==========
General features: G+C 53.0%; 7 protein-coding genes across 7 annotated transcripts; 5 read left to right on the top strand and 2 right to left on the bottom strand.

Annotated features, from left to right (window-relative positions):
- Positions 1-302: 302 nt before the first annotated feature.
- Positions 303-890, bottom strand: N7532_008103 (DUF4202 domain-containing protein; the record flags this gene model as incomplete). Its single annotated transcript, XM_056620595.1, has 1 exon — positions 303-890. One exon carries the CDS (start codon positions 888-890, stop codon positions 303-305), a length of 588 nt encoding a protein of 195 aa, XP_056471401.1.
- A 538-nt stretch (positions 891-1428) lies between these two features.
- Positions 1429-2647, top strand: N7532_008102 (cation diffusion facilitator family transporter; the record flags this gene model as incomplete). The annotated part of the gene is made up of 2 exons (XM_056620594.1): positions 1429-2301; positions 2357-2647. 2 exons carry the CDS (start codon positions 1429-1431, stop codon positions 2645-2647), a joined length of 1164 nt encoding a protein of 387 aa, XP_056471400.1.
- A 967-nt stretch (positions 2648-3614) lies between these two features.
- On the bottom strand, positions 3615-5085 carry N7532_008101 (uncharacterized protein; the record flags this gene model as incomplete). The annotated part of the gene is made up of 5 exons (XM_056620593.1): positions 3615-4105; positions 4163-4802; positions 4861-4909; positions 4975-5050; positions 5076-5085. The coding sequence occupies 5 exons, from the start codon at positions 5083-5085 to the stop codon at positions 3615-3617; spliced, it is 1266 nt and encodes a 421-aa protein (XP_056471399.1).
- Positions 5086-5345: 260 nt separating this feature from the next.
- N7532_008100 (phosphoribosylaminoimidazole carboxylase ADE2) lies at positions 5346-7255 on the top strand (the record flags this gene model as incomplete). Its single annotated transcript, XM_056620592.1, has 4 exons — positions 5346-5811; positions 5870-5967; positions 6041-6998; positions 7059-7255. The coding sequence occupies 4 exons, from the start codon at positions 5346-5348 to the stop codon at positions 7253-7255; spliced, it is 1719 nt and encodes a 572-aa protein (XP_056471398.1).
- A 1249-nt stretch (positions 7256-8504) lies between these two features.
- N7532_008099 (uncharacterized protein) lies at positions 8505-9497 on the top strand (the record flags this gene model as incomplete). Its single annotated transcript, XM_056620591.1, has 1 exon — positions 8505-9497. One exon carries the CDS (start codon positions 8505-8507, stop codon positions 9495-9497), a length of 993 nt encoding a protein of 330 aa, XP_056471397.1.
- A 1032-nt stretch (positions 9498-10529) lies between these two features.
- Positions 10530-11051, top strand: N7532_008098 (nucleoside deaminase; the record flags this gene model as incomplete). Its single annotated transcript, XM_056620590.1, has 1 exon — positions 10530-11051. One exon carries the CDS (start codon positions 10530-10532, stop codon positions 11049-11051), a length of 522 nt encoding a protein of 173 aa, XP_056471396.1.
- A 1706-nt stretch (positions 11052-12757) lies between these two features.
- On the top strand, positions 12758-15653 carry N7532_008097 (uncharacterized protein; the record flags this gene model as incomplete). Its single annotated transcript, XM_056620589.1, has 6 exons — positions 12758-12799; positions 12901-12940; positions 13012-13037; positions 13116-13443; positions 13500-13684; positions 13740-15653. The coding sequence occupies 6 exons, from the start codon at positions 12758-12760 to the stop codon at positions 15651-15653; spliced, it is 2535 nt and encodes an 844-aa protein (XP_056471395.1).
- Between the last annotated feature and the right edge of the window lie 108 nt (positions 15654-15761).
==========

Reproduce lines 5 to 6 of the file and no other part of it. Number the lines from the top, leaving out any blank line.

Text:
- A 538-nt stretch (positions 891-1428) lies between these two features.
- Positions 1429-2647, top strand: N7532_008102 (cation diffusion facilitator family transporter; the record flags this gene model as incomplete). The annotated part of the gene is made up of 2 exons (XM_056620594.1): positions 1429-2301; positions 2357-2647. 2 exons carry the CDS (start codon positions 1429-1431, stop codon positions 2645-2647), a joined length of 1164 nt encoding a protein of 387 aa, XP_056471400.1.